More Details About Federally Funded Student Loans

As interest rates for subsidized Stafford loans (i.e. interest is withheld throughout college) is poised to increase from 3.4% to 6.8% as of July 1, 2013, Congress is considering to postpone the increase, as happened in 2012.  (BTW, unsubsidized Stafford loans, where interest begins accruing from the date promissory note is signed, is already 6.8%.)

At the same time:

According to the C.B.O. [Congressional Budget Office] report, the government will get 12.5 cents in revenue next year for every dollar lent through subsidized Staffords [student loans], 33.3 cents per dollar in unsubsidized Staffords, 54.8 cents on each dollar of graduate school loans, and 49 cents per dollar of parent loans, for a total of $34 billion a year.  (New York Times, April 8, 2013)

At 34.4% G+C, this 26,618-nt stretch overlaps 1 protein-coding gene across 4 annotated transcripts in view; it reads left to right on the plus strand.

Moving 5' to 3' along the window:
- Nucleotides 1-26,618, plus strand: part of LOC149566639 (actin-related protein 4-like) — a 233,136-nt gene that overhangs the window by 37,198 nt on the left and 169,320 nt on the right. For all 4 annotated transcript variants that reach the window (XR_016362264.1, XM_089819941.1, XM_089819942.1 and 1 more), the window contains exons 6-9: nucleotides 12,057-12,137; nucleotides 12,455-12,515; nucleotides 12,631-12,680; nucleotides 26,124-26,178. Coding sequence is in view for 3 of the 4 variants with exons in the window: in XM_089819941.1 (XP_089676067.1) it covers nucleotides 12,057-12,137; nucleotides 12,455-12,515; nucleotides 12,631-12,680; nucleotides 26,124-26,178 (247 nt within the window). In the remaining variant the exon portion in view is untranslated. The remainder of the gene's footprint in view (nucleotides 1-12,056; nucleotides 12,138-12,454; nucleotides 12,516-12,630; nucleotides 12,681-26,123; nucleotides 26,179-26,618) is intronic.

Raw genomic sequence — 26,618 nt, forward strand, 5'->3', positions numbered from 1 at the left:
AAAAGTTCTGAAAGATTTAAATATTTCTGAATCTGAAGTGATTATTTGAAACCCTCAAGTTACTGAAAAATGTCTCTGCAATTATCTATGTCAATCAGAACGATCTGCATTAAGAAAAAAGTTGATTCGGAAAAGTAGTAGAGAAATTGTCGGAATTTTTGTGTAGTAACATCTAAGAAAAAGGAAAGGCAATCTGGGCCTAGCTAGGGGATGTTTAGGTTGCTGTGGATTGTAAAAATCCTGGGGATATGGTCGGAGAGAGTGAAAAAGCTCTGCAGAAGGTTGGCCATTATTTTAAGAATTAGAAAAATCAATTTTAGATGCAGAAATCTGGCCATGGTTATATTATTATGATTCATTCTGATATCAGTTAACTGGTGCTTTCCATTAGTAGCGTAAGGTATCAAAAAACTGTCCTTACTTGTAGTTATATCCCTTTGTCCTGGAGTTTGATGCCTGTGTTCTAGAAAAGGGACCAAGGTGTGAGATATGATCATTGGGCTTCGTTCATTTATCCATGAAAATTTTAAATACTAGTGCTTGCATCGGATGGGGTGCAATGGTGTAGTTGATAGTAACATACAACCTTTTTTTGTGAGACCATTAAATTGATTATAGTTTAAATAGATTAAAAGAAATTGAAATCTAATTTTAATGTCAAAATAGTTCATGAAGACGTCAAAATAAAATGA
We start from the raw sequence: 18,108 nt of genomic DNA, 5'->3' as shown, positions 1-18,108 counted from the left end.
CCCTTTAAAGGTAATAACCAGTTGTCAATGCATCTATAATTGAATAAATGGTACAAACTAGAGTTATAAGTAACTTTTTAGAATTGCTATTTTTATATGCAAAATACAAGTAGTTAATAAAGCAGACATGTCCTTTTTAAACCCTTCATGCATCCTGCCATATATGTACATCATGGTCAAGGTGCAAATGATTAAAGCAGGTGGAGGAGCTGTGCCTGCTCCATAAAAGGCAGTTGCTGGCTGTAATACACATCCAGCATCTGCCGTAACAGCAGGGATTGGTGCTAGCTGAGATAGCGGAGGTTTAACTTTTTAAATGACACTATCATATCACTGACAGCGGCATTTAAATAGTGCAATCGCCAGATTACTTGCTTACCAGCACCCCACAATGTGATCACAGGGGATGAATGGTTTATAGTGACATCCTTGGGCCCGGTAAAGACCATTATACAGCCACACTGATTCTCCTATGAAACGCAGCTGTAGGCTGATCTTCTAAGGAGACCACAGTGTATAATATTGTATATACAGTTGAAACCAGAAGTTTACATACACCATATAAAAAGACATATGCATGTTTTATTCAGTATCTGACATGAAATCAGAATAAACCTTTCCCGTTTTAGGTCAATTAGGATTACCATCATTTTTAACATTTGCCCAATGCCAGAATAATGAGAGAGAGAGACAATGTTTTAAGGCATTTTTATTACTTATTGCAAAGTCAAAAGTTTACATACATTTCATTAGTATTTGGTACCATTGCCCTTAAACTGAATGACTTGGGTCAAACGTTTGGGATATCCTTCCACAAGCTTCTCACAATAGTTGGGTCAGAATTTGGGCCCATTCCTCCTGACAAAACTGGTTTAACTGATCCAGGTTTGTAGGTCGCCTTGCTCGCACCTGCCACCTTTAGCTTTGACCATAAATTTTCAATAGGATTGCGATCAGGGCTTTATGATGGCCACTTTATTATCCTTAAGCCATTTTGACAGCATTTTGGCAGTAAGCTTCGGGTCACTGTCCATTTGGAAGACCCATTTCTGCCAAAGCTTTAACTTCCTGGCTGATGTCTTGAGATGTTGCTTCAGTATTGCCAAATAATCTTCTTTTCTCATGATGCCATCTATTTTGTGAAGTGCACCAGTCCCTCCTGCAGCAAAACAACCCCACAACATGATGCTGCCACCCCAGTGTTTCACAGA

The Federal Department of Education makes a profit from the difference of the low borrowing costs for the government minus the fixed interest rates charged to student loan borrowers.  While Federal Stafford Loans may be less challenging to be awarded than a private loan, potential borrowers may want to “shop” interest rates of different loans (i.e. home equity lines of credit or other personal loans) to limit her/his borrowing costs and total amount owed in the future.

For more information, see No Free Lunch: A Student Loan Borrower’s Tale


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About Jill Yoshikawa, Ed M, Partner of Creative Marbles Consultancy

Jill Yoshikawa, EdM, Harvard ’99, a seasoned, 25 year educator and consultant, is meticulous in helping clients navigate all aspects of the educational experience, no matter the level of complexity. She combines educational theory with experience to advise families, schools and educators. A UCSD and Harvard graduate, as well as a former high school teacher, Jill works tirelessly to help her clients succeed.
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